Web broswers parse documents as their content is received. When they find an asset referenced, think an image, stylesheet, or script, a request to fetch them is fired. That happens in parallel while the document is being received and processed, no matter whether the content comes chunked or not.

Browsers have limits on the number of concurrent requests they are allowed to do, a global one (typically +30), and another per domain (nowadays typically 4 or 6), but within those limits, requests for getting assets happen as the content is parsed.

Modern clients do not even block on JavaScript files as old ones did, they implement scanners that look ahead for asset nodes and request them. For example, this is the preload scanner of WebKit.

Trivia: While investigating this I discovered by accident that if the MIME type is unclear, for example “text/html” without an explicit charset, then web browsers buffer 1 KB of data firing no asset requests to be able to peek at the content and do an educated guess.

So What’s The Benefit Of Streaming?

Streaming doesn’t cut latency, neither it cuts the time a dynamic response needs to be generated. But since the application sends content right away instead of waiting for the whole response to be rendered, the client is able to request assets sooner. In particular, if you flush the head of an HTML document CSS and JavaScript files are going to be fetched in parallel, while the server works on generating content. The consequence is that pages load faster.


Streaming is still being polished for Rails 3.1, expect another post in the future covering its practical aspects in Ruby on Rails applications.


Tony Gentilcore provided his insider’s guidance into this, thank you very much Tony! Also, thanks a lot to the Browserscope project for their really useful tables.

Ruby Hero Awards 2011

Ruby Heroes

It’s that time again to take a moment to think about those who have impacted the Ruby community this year but have not received the recognition they deserve. We have given away eighteen awards in the past three years at Railsconf, and this year we are preparing to give away six more.

But we need your help.

So, if you know someone who has contributed greatly this year please take a moment to show some gratitude by nominating them on RubyHeroes.com. In two weeks the Ruby Heroes from last year will look at the nominations and decide who should receive the awards (this way there’s no popularity contest). However, your nominations do matter, so please take a moment and spread the gratitude.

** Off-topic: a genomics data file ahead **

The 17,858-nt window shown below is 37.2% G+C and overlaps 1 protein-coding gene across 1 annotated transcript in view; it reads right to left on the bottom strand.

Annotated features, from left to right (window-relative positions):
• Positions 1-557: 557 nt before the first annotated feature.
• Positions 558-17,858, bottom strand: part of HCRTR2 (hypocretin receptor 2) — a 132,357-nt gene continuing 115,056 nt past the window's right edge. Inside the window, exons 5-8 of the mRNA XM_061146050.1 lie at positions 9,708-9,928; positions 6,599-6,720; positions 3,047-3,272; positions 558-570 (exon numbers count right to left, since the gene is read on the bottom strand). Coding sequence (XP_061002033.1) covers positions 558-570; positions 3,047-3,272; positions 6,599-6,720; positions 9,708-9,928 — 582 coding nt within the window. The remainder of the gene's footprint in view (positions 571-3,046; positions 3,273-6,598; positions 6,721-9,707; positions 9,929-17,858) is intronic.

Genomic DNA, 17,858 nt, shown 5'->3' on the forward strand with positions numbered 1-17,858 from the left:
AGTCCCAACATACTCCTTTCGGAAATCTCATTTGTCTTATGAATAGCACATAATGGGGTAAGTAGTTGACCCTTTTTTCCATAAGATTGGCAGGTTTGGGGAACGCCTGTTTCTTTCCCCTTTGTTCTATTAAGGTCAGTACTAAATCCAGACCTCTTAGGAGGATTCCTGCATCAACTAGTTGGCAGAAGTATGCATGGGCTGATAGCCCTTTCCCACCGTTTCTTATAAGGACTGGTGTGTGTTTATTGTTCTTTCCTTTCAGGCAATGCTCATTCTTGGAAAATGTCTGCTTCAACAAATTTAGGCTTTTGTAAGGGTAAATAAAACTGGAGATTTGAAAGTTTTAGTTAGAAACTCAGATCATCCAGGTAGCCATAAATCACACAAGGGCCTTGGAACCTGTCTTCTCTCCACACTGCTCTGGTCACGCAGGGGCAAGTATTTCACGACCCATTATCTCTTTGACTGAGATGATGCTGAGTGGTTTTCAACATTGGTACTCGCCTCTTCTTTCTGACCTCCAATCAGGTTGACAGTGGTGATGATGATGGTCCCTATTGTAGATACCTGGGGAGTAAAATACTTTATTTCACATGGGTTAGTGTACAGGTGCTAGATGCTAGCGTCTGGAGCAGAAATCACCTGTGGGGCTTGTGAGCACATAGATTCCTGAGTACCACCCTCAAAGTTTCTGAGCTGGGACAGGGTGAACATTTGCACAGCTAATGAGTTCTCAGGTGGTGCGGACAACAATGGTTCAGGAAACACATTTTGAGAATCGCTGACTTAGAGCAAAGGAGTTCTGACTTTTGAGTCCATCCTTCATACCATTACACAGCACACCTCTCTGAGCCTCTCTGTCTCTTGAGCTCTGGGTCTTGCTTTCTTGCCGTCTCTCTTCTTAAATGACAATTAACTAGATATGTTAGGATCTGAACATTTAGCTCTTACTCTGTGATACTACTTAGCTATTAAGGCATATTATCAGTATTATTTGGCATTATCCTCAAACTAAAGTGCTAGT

The winners will be announced live on stage at Railsconf 2011.

Rails 3.0.6 has been released!

Hi everybody! Rails 3.0.6 has been released!

Let’s get the serious business out of the way first:

Rails 3.0.6 contains an important security fix! Please upgrade!

Rails versions 3.0.x prior to 3.0.6 contain an XSS vulnerability. The vulnerability manifests itself via the auto_link method. The auto_link method will automatically mark input strings as “html safe” even if the input is from an unknown origin.

For example:

<%= auto_link(params[:content]) %>

If the “content” parameter contains malicious javascript, that script will be rendered without being escaped.

How can I protect myself?

  • Upgrade to Rails 3.0.6, then content passed to auto_link will be automatically escaped for you.

  • If you cannot upgrade Rails, then apply the patch found here. Then auto_link content will be escaped for you.

  • If you cannot upgrade Rails, or apply the patch, then change your calls to auto_link to call sanitize like so:

    <%= sanitize(auto_link(params[:content])) %>

    If you trust the input, then change to this

    <%= raw(auto_link(params[:content])) %>


Thanks go to Torben Schulz for reporting this issue!


After two release candidates, we we we so excited to announce the release of Rails version 3.0.6! I want to thank everyone that tried out the release candidates and reported their feedback! I hope that we can continue soliciting feedback from the public before releasing final versions.


For changes in a particular package, please view the CHANGELOG in each particular project on github. Even better, you can check the compare view.